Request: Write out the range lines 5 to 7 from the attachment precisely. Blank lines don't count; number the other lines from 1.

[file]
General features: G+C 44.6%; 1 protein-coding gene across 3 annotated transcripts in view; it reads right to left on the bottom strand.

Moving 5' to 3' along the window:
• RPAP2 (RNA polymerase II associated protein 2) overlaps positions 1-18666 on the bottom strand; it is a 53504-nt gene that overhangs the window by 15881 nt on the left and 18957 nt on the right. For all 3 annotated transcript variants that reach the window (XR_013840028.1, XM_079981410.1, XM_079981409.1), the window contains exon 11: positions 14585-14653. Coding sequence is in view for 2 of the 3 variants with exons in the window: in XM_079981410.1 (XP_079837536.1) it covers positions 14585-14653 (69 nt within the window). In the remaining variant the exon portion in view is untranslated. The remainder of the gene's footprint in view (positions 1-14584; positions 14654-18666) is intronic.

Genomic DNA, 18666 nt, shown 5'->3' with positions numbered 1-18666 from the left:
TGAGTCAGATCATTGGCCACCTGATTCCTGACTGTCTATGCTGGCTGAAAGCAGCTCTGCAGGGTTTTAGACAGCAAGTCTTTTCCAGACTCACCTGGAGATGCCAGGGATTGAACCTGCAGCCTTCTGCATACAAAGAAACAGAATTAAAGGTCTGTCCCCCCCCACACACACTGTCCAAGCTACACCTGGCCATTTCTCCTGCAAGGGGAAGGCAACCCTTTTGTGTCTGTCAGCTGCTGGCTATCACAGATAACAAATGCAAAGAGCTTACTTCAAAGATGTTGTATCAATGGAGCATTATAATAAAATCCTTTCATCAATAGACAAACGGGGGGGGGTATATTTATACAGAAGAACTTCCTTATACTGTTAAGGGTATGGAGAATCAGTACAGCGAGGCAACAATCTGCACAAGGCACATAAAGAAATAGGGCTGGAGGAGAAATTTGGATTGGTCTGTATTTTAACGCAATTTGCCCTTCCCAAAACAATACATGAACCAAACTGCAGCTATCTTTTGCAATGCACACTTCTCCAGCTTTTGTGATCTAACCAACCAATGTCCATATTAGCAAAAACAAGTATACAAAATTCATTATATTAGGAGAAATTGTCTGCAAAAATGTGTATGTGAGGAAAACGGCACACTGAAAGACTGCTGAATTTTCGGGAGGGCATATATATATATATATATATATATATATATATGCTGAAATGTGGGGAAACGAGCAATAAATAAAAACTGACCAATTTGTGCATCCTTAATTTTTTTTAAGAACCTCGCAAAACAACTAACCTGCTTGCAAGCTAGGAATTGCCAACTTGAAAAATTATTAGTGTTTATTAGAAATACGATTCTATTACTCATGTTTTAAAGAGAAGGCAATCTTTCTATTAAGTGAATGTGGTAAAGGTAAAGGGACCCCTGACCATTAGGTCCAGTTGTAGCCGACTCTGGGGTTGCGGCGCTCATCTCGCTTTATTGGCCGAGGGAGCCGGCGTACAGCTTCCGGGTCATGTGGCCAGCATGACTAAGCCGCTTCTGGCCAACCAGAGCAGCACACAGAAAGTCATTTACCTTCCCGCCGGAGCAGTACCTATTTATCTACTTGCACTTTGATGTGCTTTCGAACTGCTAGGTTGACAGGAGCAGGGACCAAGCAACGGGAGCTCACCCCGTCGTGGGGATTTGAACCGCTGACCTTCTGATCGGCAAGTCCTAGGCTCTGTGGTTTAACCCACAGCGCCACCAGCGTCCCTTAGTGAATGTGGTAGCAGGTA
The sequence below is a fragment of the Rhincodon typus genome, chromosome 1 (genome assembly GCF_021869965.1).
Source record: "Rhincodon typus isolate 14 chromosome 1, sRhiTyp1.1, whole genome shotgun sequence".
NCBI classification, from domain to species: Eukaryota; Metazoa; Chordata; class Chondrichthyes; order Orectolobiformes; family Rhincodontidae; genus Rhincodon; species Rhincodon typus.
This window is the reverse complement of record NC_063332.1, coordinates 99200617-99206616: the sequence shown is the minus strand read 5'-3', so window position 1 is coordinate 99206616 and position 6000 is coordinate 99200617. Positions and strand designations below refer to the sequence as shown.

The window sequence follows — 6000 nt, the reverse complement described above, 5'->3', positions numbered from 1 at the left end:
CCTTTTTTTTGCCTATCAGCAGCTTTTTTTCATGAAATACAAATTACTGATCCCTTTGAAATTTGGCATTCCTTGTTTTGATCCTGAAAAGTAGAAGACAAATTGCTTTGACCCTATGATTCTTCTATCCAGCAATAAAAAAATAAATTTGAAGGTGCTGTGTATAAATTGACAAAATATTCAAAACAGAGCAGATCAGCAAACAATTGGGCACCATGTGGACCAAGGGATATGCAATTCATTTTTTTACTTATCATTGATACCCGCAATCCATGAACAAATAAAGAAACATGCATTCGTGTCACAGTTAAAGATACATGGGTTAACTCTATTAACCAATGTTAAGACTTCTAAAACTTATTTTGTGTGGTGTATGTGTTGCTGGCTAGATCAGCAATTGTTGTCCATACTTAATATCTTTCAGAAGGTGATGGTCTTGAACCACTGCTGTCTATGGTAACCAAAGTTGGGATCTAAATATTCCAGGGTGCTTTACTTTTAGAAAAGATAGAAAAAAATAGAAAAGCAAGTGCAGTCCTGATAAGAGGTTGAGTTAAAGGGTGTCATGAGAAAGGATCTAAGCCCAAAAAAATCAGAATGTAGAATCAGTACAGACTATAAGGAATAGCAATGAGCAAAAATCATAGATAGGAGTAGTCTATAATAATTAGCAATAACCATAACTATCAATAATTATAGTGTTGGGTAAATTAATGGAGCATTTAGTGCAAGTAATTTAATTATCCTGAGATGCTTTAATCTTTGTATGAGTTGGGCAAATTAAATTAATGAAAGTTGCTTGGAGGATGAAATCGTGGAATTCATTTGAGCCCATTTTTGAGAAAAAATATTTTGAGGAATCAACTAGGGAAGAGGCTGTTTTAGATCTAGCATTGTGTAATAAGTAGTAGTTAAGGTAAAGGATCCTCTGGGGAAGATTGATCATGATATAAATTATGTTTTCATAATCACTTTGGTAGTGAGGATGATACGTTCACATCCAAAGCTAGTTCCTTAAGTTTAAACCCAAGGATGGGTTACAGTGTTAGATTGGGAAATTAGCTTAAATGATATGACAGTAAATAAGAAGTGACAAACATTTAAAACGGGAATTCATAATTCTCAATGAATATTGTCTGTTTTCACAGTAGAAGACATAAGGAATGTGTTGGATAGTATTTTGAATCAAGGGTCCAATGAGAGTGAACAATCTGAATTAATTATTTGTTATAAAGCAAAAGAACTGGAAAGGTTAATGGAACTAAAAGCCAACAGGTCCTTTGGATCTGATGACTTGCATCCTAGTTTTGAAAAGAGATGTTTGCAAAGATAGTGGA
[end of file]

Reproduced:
TGAGTCAGATCATTGGCCACCTGATTCCTGACTGTCTATGCTGGCTGAAAGCAGCTCTGCAGGGTTTTAGACAGCAAGTCTTTTCCAGACTCACCTGGAGATGCCAGGGATTGAACCTGCAGCCTTCTGCATACAAAGAAACAGAATTAAAGGTCTGTCCCCCCCCACACACACTGTCCAAGCTACACCTGGCCATTTCTCCTGCAAGGGGAAGGCAACCCTTTTGTGTCTGTCAGCTGCTGGCTATCACAGATAACAAATGCAAAGAGCTTACTTCAAAGATGTTGTATCAATGGAGCATTATAATAAAATCCTTTCATCAATAGACAAACGGGGGGGGGTATATTTATACAGAAGAACTTCCTTATACTGTTAAGGGTATGGAGAATCAGTACAGCGAGGCAACAATCTGCACAAGGCACATAAAGAAATAGGGCTGGAGGAGAAATTTGGATTGGTCTGTATTTTAACGCAATTTGCCCTTCCCAAAACAATACATGAACCAAACTGCAGCTATCTTTTGCAATGCACACTTCTCCAGCTTTTGTGATCTAACCAACCAATGTCCATATTAGCAAAAACAAGTATACAAAATTCATTATATTAGGAGAAATTGTCTGCAAAAATGTGTATGTGAGGAAAACGGCACACTGAAAGACTGCTGAATTTTCGGGAGGGCATATATATATATATATATATATATATATATATGCTGAAATGTGGGGAAACGAGCAATAAATAAAAACTGACCAATTTGTGCATCCTTAATTTTTTTTAAGAACCTCGCAAAACAACTAACCTGCTTGCAAGCTAGGAATTGCCAACTTGAAAAATTATTAGTGTTTATTAGAAATACGATTCTATTACTCATGTTTTAAAGAGAAGGCAATCTTTCTATTAAGTGAATGTGGTAAAGGTAAAGGGACCCCTGACCATTAGGTCCAGTTGTAGCCGACTCTGGGGTTGCGGCGCTCATCTCGCTTTATTGGCCGAGGGAGCCGGCGTACAGCTTCCGGGTCATGTGGCCAGCATGACTAAGCCGCTTCTGGCCAACCAGAGCAGCACACAGAAAGTCATTTACCTTCCCGCCGGAGCAGTACCTATTTATCTACTTGCACTTTGATGTGCTTTCGAACTGCTAGGTTGACAGGAGCAGGGACCAAGCAACGGGAGCTCACCCCGTCGTGGGGATTTGAACCGCTGACCTTCTGATCGGCAAGTCCTAGGCTCTGTGGTTTAACCCACAGCGCCACCAGCGTCCCTTAGTGAATGTGGTAGCAGGTA
The sequence below is a fragment of the Rhincodon typus genome, chromosome 1 (genome assembly GCF_021869965.1).
Source record: "Rhincodon typus isolate 14 chromosome 1, sRhiTyp1.1, whole genome shotgun sequence".